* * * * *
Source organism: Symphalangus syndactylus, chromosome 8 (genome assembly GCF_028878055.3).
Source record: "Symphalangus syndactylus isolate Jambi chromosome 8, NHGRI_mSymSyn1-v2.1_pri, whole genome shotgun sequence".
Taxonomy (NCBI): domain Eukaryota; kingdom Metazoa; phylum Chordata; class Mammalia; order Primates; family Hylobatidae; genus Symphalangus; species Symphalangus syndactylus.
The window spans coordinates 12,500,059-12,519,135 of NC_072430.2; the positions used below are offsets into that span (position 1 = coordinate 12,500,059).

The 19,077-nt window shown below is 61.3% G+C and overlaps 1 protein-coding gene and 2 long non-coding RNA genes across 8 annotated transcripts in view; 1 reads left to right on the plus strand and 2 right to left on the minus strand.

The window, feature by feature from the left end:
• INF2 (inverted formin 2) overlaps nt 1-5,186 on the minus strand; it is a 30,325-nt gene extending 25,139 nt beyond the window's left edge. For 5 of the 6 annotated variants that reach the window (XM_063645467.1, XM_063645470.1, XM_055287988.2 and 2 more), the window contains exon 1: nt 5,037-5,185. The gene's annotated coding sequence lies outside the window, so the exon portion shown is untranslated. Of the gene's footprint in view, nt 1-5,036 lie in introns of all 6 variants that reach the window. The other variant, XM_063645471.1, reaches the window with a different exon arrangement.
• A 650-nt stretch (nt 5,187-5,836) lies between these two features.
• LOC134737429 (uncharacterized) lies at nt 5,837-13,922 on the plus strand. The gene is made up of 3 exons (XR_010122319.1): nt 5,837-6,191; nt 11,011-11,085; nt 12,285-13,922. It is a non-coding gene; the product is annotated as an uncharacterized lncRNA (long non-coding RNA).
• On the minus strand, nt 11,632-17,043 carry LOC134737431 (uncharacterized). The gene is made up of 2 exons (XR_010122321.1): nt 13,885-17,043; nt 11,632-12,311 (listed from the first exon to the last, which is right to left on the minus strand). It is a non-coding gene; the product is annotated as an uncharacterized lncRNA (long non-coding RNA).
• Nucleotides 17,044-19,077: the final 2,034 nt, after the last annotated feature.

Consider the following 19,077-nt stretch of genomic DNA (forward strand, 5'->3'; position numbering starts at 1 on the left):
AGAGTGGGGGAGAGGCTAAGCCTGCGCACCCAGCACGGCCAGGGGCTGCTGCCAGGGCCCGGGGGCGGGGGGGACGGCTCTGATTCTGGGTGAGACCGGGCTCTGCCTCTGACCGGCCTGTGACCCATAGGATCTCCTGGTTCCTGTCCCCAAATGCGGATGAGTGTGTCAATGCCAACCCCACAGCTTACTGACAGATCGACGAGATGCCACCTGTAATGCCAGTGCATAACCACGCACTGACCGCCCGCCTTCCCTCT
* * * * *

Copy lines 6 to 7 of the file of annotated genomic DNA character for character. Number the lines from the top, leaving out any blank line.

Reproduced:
The window, feature by feature from the left end:
• INF2 (inverted formin 2) overlaps nt 1-5,186 on the minus strand; it is a 30,325-nt gene extending 25,139 nt beyond the window's left edge. For 5 of the 6 annotated variants that reach the window (XM_063645467.1, XM_063645470.1, XM_055287988.2 and 2 more), the window contains exon 1: nt 5,037-5,185. The gene's annotated coding sequence lies outside the window, so the exon portion shown is untranslated. Of the gene's footprint in view, nt 1-5,036 lie in introns of all 6 variants that reach the window. The other variant, XM_063645471.1, reaches the window with a different exon arrangement.